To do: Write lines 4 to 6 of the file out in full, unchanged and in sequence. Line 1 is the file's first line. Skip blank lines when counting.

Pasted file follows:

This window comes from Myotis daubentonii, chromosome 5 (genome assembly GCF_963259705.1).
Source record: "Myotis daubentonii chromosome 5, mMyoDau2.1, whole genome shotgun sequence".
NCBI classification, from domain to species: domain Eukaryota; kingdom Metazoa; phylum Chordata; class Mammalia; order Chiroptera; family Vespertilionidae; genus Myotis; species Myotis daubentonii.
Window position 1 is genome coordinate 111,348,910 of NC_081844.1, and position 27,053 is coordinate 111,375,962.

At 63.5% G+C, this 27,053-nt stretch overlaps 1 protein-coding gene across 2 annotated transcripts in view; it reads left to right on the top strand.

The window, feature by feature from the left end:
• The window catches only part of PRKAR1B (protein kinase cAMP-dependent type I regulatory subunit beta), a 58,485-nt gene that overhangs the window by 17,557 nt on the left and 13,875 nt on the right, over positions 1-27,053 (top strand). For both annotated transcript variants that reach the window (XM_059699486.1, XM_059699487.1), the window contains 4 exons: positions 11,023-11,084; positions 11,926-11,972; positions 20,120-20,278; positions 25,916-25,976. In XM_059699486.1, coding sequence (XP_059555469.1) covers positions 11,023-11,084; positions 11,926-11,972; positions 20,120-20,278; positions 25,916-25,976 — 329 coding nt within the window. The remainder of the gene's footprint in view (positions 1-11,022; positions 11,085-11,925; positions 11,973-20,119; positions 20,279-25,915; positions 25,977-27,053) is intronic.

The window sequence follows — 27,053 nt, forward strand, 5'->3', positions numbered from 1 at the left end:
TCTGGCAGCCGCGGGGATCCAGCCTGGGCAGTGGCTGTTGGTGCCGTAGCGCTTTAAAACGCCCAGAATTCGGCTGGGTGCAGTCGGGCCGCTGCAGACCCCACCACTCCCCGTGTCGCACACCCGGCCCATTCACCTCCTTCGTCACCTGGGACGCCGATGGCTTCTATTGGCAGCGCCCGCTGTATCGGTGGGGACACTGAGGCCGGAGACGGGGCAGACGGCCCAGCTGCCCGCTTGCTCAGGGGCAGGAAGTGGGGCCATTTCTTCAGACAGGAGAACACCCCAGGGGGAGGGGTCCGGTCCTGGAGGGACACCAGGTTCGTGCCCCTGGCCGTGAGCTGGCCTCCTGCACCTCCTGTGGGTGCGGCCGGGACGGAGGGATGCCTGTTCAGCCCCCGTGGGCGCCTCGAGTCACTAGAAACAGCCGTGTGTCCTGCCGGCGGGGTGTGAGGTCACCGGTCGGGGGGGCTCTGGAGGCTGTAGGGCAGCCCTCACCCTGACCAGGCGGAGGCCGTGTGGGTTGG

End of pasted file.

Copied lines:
Window position 1 is genome coordinate 111,348,910 of NC_081844.1, and position 27,053 is coordinate 111,375,962.

At 63.5% G+C, this 27,053-nt stretch overlaps 1 protein-coding gene across 2 annotated transcripts in view; it reads left to right on the top strand.

The window, feature by feature from the left end: